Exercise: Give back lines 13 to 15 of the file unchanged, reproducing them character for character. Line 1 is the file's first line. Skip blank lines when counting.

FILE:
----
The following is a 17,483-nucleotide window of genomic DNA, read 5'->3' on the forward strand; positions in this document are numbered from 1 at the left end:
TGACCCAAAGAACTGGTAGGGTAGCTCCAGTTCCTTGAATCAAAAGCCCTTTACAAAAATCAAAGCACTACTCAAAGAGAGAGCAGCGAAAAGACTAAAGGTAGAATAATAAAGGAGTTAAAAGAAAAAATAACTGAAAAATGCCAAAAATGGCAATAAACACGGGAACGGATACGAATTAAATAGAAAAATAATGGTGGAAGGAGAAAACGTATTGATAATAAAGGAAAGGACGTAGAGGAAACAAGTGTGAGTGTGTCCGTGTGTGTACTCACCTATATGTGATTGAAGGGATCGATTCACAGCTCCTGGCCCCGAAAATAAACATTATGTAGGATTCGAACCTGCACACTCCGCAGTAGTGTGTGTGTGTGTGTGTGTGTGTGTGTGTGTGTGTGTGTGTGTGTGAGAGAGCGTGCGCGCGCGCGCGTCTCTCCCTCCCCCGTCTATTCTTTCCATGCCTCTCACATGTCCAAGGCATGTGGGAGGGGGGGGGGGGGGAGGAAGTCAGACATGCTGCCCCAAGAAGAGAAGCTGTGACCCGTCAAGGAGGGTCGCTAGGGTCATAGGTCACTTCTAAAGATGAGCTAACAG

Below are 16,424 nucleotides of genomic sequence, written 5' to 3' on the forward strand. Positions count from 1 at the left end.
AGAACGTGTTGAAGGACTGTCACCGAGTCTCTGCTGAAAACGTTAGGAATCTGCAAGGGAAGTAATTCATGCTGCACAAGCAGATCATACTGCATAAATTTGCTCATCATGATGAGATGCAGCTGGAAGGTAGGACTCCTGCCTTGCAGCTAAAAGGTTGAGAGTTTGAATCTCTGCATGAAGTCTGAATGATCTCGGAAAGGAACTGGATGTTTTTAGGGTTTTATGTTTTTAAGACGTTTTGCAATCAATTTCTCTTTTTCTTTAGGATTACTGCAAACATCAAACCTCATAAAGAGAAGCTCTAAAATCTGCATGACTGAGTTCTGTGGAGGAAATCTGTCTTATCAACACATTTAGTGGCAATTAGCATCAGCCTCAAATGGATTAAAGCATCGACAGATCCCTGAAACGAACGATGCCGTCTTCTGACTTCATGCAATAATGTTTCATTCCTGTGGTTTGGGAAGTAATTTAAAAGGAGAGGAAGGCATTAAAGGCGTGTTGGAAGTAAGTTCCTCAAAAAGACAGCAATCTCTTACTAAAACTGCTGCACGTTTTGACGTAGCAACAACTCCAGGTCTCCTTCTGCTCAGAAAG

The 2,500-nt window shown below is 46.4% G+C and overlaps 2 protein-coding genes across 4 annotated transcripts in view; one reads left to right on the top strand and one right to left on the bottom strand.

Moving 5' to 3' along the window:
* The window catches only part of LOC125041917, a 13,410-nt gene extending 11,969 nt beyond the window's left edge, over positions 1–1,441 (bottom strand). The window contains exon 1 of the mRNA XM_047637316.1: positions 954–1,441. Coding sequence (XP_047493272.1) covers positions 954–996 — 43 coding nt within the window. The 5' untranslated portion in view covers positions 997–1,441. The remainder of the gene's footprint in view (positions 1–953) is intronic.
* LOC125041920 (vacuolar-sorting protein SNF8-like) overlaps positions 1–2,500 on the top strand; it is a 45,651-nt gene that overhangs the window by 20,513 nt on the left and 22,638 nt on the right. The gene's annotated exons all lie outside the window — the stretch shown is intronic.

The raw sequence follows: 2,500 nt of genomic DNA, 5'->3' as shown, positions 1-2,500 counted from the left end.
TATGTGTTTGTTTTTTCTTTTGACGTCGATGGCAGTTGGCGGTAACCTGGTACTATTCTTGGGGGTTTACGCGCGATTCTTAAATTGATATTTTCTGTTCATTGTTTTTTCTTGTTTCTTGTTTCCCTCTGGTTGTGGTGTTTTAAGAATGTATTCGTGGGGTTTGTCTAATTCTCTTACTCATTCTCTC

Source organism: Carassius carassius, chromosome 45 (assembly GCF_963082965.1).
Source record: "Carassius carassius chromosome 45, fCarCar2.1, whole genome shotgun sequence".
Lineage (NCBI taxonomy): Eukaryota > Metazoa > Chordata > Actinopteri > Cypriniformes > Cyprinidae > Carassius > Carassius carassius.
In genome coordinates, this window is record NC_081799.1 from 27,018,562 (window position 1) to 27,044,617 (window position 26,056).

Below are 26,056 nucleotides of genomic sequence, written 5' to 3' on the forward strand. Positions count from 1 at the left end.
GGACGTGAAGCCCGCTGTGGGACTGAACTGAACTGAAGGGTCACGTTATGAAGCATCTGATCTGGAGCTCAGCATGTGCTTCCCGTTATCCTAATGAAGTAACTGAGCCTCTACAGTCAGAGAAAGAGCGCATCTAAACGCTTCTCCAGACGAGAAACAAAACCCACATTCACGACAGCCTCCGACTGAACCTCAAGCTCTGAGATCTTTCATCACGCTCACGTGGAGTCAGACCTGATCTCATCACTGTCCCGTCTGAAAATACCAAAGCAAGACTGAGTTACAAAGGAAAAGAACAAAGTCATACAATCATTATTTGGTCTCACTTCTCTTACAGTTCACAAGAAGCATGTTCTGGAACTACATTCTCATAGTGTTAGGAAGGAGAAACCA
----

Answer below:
Lineage (NCBI taxonomy): Eukaryota > Metazoa > Chordata > Actinopteri > Cypriniformes > Cyprinidae > Carassius > Carassius carassius.
In genome coordinates, this window is record NC_081799.1 from 27,018,562 (window position 1) to 27,044,617 (window position 26,056).

Below are 26,056 nucleotides of genomic sequence, written 5' to 3' on the forward strand. Positions count from 1 at the left end.